2011's Moneyball is a film about baseball like The Social Network is a film about Facebook, which is basically saying they're not what you expecting them to be. For starters, we don't spend that much time with the 2002 Oakland Athletics team. There are highlights of the teams early struggles, the amazing 20 game-winning streak, and losing a heartbreaking American League Divisional series to the Minnesota Twins, but other than that, we don't really get to know or warm up to these underdogs. The film also refuses to peg individual players into classic underdog stereotypes: the veteran who's looking for one more shot at baseball glory; the hotshot young gun with an arrogant attitude a mile long; the wise-cracking teammates who serve as comic relief to keep the film fast and light. The actors playing important figures in the A's run that year are hardly household names, or even stars you'd recognize, save for future star of The Lego Movie and the upcoming Guardians of the Galaxy Chris Pratt, playing Oakland 1B Scott Hatteberg. Unless you recognize actors Casey Bond, Stephen Bishop and Royce Clayton as RP Chad Bradford, OF David Justice and SS Miguel Tejada (who would later play for the Padres in 2010) respectively, then congratulations, you're a bigger film nerd than I; and the smaller parts, while important to tell the story, don't really make an impression on the audience. This, I believe was deliberate, because like I said earlier, this isn't really a movie about baseball as we've seen it traditionally, much like The Social Network wasn't about how Mark Zuckerberg helped usher in the age of social networking. It was about who he stepped on, pissed off and screwed over to get to 500 million users, a $25 billion empire, and changing the way we communicate with each other.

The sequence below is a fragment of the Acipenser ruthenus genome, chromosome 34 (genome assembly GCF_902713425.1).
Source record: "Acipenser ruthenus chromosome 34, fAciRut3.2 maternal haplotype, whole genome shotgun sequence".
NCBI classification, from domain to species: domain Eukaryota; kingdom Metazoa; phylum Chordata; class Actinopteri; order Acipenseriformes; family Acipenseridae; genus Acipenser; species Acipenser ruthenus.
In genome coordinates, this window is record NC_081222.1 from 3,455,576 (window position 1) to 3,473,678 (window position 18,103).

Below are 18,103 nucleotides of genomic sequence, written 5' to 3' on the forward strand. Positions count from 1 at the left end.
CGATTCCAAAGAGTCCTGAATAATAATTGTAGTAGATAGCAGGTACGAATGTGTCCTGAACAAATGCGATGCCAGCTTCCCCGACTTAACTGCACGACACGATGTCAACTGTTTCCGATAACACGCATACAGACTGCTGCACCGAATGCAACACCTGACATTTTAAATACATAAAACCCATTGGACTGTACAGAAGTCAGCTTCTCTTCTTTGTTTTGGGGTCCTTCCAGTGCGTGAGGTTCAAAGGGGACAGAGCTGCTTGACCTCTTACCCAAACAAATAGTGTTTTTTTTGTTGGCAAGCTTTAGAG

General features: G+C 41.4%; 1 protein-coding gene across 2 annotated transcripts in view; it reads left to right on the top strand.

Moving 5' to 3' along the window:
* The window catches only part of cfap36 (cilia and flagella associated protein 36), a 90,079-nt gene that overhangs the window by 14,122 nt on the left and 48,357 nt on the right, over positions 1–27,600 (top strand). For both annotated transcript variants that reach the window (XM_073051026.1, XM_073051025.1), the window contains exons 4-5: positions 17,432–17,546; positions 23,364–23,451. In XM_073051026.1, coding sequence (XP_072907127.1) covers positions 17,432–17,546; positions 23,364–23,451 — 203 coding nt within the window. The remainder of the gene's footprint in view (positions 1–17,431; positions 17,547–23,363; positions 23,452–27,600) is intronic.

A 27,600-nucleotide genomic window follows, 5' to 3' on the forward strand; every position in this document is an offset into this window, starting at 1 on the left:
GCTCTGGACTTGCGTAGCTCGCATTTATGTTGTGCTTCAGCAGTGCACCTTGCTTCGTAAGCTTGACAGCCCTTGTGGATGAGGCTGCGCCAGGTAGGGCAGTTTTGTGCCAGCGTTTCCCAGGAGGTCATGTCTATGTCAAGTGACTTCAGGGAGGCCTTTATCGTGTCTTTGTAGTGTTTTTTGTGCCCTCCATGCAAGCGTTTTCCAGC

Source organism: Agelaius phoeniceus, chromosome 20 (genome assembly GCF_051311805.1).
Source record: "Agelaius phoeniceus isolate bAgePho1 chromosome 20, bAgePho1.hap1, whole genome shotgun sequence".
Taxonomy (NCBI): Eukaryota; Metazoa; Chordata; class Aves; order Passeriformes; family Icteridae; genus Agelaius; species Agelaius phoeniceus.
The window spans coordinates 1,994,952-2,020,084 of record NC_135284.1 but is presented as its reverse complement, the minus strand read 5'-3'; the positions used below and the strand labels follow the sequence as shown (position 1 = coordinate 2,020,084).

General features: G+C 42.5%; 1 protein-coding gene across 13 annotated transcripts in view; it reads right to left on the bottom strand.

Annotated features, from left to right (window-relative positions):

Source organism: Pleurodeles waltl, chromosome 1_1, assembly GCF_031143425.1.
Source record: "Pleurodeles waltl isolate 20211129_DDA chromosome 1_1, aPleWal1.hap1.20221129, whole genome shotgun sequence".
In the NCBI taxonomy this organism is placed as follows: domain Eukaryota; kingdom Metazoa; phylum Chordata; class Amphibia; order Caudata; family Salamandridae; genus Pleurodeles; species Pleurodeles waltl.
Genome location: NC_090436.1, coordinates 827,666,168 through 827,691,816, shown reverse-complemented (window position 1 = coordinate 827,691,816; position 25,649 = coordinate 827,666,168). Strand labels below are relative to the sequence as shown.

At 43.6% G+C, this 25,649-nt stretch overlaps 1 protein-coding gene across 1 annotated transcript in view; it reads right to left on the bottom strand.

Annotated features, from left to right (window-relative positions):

Moneyball works similarly to The Social Network: the underdog element and how the team made their run into the postseason isn't important: What is important is how General Manager Billy Beane and his right-hand man Paul DePodesta went about radically putting together said team with a limited payroll and came out on top, regardless of how much turmoil it caused and how many toes Beane had to step on in order to get his way. Let me just say this right away: even though this is a movie about sabermetrics, I really don't know jack about it in terms of how it works and what OBP and WAR mean or how to read those stats, and for the purpose of the review, it's mostly irreverent to the review. However, if you do want to learn what sabermetrics is about, you should go read Moneyball: The Art of Winning an Unfair Game, by finance journalist and author Michael Lewis on which this film is based (Or, you could seek out the resident stat geek Wonko on here, or have a lively discussion with him about how the model works sometime during the upcoming baseball season).